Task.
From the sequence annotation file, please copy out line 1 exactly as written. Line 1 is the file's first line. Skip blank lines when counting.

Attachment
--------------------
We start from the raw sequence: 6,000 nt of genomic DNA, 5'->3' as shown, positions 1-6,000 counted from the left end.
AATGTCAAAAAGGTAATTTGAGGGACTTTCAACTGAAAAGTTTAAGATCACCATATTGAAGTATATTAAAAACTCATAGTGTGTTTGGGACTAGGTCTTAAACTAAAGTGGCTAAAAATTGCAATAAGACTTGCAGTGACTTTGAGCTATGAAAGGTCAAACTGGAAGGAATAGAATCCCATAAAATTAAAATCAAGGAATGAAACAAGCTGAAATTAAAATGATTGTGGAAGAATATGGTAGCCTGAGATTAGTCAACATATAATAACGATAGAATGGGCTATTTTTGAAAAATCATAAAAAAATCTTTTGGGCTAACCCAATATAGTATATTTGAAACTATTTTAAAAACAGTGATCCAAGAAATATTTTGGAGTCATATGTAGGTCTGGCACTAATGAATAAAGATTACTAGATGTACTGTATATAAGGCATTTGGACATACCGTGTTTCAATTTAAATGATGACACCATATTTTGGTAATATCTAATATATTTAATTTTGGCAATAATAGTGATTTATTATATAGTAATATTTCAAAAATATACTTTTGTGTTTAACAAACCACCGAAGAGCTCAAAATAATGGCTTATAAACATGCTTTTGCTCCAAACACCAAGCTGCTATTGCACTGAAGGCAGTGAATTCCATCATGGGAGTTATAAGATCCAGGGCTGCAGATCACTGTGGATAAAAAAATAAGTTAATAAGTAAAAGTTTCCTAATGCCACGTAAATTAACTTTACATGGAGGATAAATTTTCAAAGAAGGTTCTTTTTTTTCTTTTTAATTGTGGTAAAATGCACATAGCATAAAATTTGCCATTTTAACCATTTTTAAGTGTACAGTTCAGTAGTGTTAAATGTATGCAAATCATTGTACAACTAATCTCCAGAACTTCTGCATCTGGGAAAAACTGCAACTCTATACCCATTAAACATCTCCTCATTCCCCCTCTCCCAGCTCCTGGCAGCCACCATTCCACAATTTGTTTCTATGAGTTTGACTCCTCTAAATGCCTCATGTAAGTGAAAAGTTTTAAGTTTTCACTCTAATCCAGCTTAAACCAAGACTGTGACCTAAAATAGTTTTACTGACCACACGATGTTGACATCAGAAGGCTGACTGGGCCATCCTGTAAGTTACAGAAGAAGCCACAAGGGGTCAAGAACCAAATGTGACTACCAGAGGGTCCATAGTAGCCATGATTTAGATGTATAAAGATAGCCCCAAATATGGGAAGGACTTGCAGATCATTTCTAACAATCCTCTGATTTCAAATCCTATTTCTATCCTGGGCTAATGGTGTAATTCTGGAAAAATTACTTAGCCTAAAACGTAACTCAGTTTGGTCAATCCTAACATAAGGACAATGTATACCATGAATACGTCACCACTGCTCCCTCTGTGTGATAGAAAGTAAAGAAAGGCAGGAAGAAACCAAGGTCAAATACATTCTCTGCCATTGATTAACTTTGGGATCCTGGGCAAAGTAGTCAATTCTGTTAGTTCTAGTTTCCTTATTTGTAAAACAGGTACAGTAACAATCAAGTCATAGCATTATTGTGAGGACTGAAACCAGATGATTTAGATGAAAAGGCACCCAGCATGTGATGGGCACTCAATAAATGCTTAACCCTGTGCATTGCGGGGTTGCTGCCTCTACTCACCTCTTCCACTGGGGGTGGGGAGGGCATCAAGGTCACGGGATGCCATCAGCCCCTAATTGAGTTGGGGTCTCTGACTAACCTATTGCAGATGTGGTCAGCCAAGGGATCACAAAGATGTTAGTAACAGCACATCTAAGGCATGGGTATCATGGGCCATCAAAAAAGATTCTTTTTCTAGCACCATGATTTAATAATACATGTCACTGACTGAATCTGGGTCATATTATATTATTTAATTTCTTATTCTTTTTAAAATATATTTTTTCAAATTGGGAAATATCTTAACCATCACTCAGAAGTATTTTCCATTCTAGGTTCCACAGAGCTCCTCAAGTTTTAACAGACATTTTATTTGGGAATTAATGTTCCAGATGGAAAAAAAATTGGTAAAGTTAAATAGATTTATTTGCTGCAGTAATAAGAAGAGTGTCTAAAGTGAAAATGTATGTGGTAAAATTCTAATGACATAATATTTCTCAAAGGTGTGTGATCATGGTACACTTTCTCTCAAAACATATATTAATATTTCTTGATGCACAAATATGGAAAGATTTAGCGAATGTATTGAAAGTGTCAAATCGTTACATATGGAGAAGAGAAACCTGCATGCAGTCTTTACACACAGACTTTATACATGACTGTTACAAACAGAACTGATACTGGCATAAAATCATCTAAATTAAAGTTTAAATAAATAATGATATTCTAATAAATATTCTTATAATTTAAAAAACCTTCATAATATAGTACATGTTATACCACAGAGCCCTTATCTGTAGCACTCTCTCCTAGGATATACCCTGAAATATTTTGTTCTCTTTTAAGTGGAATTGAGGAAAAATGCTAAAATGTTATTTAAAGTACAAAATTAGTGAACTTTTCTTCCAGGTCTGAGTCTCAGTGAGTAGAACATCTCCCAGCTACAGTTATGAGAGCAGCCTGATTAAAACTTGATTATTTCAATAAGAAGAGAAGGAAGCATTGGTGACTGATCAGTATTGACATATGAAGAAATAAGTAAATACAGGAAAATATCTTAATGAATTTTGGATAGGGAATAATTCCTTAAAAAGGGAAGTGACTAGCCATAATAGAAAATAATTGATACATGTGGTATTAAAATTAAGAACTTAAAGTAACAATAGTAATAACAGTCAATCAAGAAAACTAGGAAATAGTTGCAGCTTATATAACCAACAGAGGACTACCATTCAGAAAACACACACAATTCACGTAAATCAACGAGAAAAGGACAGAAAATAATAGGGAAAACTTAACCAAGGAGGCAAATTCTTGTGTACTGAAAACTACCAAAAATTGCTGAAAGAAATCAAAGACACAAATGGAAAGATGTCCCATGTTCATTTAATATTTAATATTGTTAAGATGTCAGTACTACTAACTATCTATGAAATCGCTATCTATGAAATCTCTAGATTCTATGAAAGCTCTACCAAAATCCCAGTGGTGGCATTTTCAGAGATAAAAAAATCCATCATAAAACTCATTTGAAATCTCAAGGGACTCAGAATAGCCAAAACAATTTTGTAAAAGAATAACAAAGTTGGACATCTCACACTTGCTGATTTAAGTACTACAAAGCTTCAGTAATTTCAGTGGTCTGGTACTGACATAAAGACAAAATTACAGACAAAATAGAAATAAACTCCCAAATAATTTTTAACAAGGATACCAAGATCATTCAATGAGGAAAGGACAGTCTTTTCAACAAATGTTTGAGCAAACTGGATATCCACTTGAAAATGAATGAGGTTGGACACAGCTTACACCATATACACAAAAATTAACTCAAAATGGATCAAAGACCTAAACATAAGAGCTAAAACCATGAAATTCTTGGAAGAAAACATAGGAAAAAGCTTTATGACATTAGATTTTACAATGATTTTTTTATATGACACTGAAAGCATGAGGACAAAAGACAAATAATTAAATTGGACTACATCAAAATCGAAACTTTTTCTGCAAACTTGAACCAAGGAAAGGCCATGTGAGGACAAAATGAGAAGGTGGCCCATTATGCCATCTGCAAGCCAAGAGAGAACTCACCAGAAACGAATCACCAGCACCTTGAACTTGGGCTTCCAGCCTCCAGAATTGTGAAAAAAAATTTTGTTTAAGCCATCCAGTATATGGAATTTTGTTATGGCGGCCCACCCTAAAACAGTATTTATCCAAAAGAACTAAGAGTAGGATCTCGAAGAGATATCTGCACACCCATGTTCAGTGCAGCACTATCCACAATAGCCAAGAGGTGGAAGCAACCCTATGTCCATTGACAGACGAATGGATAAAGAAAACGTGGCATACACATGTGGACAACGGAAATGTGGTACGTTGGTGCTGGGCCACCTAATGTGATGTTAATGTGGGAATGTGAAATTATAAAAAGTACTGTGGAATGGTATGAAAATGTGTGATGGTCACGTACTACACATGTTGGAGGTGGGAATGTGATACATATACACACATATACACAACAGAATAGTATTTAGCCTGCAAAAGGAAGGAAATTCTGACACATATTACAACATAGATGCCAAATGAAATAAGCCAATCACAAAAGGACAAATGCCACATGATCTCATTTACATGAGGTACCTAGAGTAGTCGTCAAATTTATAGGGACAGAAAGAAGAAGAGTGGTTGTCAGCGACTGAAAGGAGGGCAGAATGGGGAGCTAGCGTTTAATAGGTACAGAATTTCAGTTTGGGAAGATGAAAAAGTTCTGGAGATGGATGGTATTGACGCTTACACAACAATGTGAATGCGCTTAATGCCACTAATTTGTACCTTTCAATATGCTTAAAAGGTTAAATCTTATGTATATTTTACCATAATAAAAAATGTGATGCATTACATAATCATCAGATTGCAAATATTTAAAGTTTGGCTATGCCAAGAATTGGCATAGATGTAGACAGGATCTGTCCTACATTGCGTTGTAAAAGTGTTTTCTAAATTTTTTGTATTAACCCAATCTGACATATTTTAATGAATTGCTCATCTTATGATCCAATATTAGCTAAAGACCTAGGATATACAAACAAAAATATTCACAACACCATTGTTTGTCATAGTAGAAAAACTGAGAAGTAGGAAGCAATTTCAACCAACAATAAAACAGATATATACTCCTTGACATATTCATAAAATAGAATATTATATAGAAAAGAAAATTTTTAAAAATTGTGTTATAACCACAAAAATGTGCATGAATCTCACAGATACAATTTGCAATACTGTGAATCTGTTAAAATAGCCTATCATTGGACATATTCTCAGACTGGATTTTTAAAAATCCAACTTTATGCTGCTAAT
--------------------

We start from the raw sequence: 6,000 nt of genomic DNA, 5'->3' as shown, positions 1-6,000 counted from the left end.